Dual Coding ICD-10: Still a Valid Way to Code After Oct. 1st?
Dual coding ICD-10 has been utilized up to this point to get a jump-start on the evolving guidelines and numerical trends as the October 1st deadline fast approached. Many clinics have been dual coding for the past few months as a learning tool, to see the ICD 9 and ICD 10 codes side-by-side in documentation. In this way, there has been a more gradual transition rather than an abrupt halt to one and the quick upstart of the next. But now that October has arrived, many do not realize that dual coding ICD-10 can still be used for many payers, as well as Medicare.
What does dual coding ICD-10 accomplish?
- Allows organizations a means to test and identify clinical documentation for weak spots.
- Financial modeling.
- Closer communication and relationships with payers through claims testing (how reimbursement levels will change and what, if any, comprehensive documentation is required).
- An accurate prediction of the impact of staff and productivity for transitioning practice management. The estimation is that productivity will decline between 30-60%, based on what happened in Canada’s transition.
- Improved experience with coding, while covering your practice’s bases so that nothing is dropped.
- Documentation auditing to see if adequate details are being recorded for ICD-10 specificity.
Some of these may seem like they are too late to put into full effect. However, the reality is that every clinic will hit bumps in the process, especially right now in the beginning. It’s better to use dual coding ICD-10 as a means of analysis and verification than to assume ICD-10 readiness and find holes in documentation that result in failure of reimbursement.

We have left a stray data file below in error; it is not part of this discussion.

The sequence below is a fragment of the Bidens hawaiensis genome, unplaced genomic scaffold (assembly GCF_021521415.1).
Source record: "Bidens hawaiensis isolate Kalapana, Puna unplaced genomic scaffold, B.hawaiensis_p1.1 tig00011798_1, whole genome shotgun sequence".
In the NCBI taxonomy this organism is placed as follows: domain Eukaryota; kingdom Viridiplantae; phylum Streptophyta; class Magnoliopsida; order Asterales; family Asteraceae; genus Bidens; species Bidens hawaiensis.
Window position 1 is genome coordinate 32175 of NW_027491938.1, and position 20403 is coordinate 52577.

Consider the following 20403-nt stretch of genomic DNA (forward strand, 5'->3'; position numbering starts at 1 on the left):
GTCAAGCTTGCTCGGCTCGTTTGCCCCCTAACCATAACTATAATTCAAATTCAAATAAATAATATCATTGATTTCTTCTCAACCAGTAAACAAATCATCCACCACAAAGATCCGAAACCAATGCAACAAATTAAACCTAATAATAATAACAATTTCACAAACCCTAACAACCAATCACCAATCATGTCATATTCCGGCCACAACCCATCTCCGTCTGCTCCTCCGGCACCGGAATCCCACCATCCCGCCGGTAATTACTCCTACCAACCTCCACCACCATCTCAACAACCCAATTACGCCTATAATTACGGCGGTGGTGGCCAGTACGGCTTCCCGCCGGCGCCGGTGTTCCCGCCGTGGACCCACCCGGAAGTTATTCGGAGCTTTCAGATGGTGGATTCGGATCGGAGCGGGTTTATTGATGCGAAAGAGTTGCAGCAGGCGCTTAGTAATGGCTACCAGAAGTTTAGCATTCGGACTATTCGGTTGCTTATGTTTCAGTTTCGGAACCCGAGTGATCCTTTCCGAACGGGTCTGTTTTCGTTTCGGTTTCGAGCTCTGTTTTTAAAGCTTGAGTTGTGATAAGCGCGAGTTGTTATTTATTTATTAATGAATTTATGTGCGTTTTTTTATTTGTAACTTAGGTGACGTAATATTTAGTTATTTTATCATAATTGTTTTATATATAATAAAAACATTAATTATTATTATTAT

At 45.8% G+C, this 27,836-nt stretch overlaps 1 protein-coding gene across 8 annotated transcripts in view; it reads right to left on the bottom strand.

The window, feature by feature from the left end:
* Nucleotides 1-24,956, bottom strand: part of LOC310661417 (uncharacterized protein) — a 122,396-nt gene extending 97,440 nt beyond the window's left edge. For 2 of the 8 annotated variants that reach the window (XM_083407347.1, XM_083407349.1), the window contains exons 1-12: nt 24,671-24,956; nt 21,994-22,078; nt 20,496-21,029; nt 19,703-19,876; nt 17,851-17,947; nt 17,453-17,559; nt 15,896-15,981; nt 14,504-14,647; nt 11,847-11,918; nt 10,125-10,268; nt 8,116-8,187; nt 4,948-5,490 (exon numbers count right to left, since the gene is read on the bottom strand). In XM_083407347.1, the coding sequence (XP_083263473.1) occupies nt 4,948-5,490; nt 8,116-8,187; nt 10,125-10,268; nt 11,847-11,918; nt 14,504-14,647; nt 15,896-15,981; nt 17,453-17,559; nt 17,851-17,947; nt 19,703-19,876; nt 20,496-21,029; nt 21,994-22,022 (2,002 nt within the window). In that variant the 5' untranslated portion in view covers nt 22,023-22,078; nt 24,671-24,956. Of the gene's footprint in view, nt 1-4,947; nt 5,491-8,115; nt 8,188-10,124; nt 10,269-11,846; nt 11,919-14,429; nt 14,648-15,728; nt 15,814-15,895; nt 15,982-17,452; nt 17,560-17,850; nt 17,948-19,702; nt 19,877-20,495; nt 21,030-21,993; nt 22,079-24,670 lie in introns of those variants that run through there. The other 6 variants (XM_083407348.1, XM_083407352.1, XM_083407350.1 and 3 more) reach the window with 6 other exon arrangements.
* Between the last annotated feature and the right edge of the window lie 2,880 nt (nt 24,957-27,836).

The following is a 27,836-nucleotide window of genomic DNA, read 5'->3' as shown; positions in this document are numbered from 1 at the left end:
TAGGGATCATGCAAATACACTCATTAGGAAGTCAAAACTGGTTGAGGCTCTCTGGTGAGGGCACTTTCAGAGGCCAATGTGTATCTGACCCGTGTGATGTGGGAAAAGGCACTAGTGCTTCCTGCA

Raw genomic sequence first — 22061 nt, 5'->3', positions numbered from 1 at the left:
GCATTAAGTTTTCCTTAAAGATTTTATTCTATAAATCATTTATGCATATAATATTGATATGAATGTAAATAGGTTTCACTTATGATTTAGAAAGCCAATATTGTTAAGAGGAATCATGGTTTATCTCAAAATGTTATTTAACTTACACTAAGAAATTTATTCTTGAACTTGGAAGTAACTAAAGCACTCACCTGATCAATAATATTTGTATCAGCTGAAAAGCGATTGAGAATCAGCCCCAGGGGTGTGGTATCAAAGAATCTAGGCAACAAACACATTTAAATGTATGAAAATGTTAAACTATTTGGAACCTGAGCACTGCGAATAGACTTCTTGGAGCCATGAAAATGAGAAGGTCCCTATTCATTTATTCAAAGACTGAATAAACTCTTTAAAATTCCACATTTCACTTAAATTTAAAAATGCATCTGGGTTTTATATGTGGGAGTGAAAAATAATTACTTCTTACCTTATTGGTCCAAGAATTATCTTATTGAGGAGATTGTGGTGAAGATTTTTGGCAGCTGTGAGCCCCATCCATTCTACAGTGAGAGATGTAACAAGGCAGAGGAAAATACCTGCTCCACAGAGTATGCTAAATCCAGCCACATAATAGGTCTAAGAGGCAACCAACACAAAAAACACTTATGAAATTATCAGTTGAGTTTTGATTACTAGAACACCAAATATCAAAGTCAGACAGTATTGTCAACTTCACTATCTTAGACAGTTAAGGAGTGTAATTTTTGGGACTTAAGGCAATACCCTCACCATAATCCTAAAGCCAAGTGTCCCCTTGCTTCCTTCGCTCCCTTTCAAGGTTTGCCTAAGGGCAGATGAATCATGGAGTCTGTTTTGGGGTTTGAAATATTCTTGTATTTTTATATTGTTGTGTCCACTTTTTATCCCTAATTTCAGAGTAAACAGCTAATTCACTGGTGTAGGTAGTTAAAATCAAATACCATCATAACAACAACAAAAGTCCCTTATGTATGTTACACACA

Remember that your clinic will have specific coding and billing requirements. There might be variations by state, payer, and case. If you have doubt in your process, hire a professional team or service that can verify legal requirements and can plan ahead for the appropriate timelines. Otherwise, you might be facing steep fines or other penalties, if not simply time and thousands of dollars lost.
ICD-10 dual coding can minimize negative operational and financial impacts to your practice. But there may be a faster, simpler way to step up to the new coding requirements that doesn’t require manpower or time. If your clinic hires Billing Advantage as a third-party coding and billing agency, your medical and office staff can spend more time improving patient care. For a small investment now, the security, organization, and follow-through of Billing Advantage will end up saving you money that you would otherwise lose due to documentation inadequacy or coding error. To talk with a trusted and experienced Billing Advantage agent about services, call today!